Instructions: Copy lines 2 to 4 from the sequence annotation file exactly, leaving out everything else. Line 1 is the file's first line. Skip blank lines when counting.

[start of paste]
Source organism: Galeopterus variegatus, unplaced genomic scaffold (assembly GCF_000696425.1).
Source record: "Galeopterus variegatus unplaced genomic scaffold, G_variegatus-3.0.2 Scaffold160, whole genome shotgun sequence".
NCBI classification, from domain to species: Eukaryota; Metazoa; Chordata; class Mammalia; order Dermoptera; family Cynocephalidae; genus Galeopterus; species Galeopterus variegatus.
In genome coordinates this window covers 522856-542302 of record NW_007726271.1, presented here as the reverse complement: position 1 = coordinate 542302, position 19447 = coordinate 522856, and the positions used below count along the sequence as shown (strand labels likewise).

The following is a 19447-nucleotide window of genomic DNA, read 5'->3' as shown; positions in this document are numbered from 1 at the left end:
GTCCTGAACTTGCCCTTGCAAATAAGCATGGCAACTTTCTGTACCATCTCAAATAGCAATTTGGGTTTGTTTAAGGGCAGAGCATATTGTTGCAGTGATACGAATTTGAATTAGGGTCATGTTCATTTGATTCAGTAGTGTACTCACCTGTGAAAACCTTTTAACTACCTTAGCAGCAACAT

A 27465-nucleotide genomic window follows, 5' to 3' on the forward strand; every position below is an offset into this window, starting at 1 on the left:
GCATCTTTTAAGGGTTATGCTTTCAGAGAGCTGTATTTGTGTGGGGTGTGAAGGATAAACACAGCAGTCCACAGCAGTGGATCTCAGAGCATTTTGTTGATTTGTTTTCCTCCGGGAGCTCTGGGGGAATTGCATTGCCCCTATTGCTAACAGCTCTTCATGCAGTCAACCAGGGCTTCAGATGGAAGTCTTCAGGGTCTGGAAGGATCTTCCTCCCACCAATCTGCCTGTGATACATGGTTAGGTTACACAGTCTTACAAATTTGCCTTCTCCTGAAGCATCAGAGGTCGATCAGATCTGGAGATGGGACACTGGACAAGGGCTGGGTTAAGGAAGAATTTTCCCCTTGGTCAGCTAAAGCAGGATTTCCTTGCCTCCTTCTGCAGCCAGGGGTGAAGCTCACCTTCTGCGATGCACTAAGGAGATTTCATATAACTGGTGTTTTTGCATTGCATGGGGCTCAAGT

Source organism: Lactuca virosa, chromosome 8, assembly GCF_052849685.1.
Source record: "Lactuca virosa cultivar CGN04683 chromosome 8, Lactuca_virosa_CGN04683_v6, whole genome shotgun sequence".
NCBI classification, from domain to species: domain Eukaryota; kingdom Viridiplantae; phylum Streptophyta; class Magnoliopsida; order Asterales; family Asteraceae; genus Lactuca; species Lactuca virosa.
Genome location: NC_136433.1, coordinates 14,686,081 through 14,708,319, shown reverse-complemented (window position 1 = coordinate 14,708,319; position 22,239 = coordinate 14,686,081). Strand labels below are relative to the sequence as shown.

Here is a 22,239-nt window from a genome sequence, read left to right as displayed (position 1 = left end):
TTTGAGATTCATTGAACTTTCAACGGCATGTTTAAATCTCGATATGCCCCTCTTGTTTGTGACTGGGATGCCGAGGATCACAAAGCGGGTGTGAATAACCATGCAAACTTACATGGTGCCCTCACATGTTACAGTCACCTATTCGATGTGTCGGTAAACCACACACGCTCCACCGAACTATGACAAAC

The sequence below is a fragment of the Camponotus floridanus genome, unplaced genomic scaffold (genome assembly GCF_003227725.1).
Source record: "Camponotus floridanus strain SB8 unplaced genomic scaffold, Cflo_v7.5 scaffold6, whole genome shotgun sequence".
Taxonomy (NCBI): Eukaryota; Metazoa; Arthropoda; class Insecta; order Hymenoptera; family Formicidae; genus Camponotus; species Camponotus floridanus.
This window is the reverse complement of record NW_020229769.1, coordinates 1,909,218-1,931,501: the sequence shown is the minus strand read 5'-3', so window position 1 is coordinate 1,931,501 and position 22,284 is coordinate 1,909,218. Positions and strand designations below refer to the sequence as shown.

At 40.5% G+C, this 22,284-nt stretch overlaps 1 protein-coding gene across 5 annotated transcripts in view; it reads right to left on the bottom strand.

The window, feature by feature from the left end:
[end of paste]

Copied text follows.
Source record: "Galeopterus variegatus unplaced genomic scaffold, G_variegatus-3.0.2 Scaffold160, whole genome shotgun sequence".
NCBI classification, from domain to species: Eukaryota; Metazoa; Chordata; class Mammalia; order Dermoptera; family Cynocephalidae; genus Galeopterus; species Galeopterus variegatus.
In genome coordinates this window covers 522856-542302 of record NW_007726271.1, presented here as the reverse complement: position 1 = coordinate 542302, position 19447 = coordinate 522856, and the positions used below count along the sequence as shown (strand labels likewise).